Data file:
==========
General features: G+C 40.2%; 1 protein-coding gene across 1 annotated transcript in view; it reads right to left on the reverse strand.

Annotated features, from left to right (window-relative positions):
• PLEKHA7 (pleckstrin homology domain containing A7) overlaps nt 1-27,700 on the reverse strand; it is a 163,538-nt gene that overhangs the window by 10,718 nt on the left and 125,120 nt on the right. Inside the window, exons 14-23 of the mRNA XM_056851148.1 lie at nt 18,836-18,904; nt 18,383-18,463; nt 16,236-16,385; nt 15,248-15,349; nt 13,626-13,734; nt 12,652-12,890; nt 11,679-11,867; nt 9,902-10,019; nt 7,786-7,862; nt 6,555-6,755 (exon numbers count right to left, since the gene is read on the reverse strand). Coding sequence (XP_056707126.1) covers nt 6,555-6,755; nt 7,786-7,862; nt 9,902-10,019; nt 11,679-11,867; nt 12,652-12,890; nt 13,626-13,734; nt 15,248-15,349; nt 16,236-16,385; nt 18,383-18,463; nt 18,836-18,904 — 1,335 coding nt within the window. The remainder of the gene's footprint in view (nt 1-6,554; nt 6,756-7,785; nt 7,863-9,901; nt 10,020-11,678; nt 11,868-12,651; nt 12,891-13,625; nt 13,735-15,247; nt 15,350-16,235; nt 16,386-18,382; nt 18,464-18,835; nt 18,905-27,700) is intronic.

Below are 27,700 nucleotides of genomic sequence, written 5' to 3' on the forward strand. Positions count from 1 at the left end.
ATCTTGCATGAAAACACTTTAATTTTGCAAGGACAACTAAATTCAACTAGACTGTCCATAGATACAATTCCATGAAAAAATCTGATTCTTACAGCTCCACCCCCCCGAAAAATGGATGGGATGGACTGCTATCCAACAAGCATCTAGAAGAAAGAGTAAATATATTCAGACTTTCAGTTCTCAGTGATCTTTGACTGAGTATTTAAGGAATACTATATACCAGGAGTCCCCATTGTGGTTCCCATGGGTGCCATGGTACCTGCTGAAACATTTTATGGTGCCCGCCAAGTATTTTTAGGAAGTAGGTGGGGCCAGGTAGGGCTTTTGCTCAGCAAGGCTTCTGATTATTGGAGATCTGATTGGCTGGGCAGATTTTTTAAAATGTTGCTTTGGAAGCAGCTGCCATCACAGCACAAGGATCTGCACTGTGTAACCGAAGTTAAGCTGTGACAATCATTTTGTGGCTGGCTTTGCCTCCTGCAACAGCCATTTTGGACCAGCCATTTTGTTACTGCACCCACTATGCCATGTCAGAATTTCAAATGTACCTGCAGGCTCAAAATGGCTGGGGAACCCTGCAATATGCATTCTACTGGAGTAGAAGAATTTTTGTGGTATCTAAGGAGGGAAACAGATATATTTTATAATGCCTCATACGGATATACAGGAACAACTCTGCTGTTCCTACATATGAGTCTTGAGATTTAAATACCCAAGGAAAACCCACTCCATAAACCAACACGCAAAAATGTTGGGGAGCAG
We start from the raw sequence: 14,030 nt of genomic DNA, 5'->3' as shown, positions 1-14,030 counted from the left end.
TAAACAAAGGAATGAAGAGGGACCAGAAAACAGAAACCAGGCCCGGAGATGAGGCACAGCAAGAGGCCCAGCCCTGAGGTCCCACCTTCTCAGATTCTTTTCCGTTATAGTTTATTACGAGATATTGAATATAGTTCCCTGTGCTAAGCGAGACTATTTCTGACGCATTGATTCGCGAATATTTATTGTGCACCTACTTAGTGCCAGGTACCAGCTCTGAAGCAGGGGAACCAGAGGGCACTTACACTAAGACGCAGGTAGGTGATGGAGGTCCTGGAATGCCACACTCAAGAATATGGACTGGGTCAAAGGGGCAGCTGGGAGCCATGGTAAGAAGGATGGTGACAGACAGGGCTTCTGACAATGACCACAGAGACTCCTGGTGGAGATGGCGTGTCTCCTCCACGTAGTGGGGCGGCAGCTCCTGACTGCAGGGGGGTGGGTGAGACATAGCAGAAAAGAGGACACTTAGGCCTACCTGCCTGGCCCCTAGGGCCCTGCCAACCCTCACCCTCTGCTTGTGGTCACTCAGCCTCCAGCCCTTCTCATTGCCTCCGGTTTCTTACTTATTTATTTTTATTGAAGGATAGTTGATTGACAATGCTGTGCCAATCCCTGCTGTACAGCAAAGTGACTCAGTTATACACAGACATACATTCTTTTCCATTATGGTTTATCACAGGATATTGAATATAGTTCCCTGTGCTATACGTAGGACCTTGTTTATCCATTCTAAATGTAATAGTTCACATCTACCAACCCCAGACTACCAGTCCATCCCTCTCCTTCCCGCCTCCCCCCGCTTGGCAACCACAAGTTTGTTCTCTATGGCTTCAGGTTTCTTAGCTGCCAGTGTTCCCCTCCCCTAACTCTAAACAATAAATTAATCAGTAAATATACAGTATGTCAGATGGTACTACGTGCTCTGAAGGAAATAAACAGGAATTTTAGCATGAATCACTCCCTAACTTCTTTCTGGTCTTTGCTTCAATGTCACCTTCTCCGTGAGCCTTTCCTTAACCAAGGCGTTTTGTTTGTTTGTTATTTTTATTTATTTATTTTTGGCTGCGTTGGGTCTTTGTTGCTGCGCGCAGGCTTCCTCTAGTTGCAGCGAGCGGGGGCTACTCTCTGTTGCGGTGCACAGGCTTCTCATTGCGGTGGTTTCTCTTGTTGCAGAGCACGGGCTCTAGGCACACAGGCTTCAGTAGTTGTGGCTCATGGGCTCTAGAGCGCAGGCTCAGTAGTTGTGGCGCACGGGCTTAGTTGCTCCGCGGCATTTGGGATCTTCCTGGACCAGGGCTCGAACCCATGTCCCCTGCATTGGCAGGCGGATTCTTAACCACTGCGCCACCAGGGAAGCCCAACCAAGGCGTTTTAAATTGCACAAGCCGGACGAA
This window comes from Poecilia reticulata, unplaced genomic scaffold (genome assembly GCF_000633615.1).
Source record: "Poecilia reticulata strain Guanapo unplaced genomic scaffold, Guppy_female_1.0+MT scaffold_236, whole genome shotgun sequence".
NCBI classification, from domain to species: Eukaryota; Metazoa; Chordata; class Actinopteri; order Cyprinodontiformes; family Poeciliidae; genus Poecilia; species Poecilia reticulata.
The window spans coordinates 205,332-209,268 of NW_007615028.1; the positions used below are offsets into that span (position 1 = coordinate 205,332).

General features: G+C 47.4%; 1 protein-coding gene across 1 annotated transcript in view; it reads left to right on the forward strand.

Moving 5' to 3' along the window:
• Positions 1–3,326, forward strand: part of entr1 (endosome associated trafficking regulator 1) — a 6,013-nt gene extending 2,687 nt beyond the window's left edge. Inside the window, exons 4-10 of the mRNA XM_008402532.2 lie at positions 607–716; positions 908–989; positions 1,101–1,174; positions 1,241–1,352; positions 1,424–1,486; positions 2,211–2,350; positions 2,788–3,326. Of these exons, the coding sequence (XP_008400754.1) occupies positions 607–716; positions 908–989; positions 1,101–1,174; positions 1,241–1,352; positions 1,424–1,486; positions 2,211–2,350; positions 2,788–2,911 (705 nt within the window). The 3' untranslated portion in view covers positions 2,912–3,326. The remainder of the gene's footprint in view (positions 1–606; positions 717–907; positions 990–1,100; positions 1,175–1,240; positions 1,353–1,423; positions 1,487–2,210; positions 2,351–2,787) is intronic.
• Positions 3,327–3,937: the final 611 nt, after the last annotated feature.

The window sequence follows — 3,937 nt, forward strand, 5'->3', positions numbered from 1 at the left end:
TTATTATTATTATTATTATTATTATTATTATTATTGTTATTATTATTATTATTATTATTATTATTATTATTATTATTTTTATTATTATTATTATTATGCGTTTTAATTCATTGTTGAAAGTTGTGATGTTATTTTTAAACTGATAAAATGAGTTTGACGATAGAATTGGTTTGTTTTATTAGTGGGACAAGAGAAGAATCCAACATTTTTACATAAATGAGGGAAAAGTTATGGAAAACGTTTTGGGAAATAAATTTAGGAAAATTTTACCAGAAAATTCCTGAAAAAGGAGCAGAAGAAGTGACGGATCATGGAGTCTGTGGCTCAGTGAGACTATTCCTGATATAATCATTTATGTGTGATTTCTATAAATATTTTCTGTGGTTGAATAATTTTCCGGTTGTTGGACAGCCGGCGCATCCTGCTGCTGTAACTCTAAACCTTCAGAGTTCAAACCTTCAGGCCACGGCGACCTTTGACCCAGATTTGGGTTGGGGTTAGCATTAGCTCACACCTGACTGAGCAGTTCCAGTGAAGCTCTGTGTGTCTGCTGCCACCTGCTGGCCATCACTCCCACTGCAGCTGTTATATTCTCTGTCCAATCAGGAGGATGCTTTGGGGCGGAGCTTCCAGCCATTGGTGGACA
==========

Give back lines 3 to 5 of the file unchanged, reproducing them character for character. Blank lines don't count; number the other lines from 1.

• PLEKHA7 (pleckstrin homology domain containing A7) overlaps nt 1-27,700 on the reverse strand; it is a 163,538-nt gene that overhangs the window by 10,718 nt on the left and 125,120 nt on the right. Inside the window, exons 14-23 of the mRNA XM_056851148.1 lie at nt 18,836-18,904; nt 18,383-18,463; nt 16,236-16,385; nt 15,248-15,349; nt 13,626-13,734; nt 12,652-12,890; nt 11,679-11,867; nt 9,902-10,019; nt 7,786-7,862; nt 6,555-6,755 (exon numbers count right to left, since the gene is read on the reverse strand). Coding sequence (XP_056707126.1) covers nt 6,555-6,755; nt 7,786-7,862; nt 9,902-10,019; nt 11,679-11,867; nt 12,652-12,890; nt 13,626-13,734; nt 15,248-15,349; nt 16,236-16,385; nt 18,383-18,463; nt 18,836-18,904 — 1,335 coding nt within the window. The remainder of the gene's footprint in view (nt 1-6,554; nt 6,756-7,785; nt 7,863-9,901; nt 10,020-11,678; nt 11,868-12,651; nt 12,891-13,625; nt 13,735-15,247; nt 15,350-16,235; nt 16,386-18,382; nt 18,464-18,835; nt 18,905-27,700) is intronic.

Below are 27,700 nucleotides of genomic sequence, written 5' to 3' on the forward strand. Positions count from 1 at the left end.
ATCTTGCATGAAAACACTTTAATTTTGCAAGGACAACTAAATTCAACTAGACTGTCCATAGATACAATTCCATGAAAAAATCTGATTCTTACAGCTCCACCCCCCCGAAAAATGGATGGGATGGACTGCTATCCAACAAGCATCTAGAAGAAAGAGTAAATATATTCAGACTTTCAGTTCTCAGTGATCTTTGACTGAGTATTTAAGGAATACTATATACCAGGAGTCCCCATTGTGGTTCCCATGGGTGCCATGGTACCTGCTGAAACATTTTATGGTGCCCGCCAAGTATTTTTAGGAAGTAGGTGGGGCCAGGTAGGGCTTTTGCTCAGCAAGGCTTCTGATTATTGGAGATCTGATTGGCTGGGCAGATTTTTTAAAATGTTGCTTTGGAAGCAGCTGCCATCACAGCACAAGGATCTGCACTGTGTAACCGAAGTTAAGCTGTGACAATCATTTTGTGGCTGGCTTTGCCTCCTGCAACAGCCATTTTGGACCAGCCATTTTGTTACTGCACCCACTATGCCATGTCAGAATTTCAAATGTACCTGCAGGCTCAAAATGGCTGGGGAACCCTGCAATATGCATTCTACTGGAGTAGAAGAATTTTTGTGGTATCTAAGGAGGGAAACAGATATATTTTATAATGCCTCATACGGATATACAGGAACAACTCTGCTGTTCCTACATATGAGTCTTGAGATTTAAATACCCAAGGAAAACCCACTCCATAAACCAACACGCAAAAATGTTGGGGAGCAG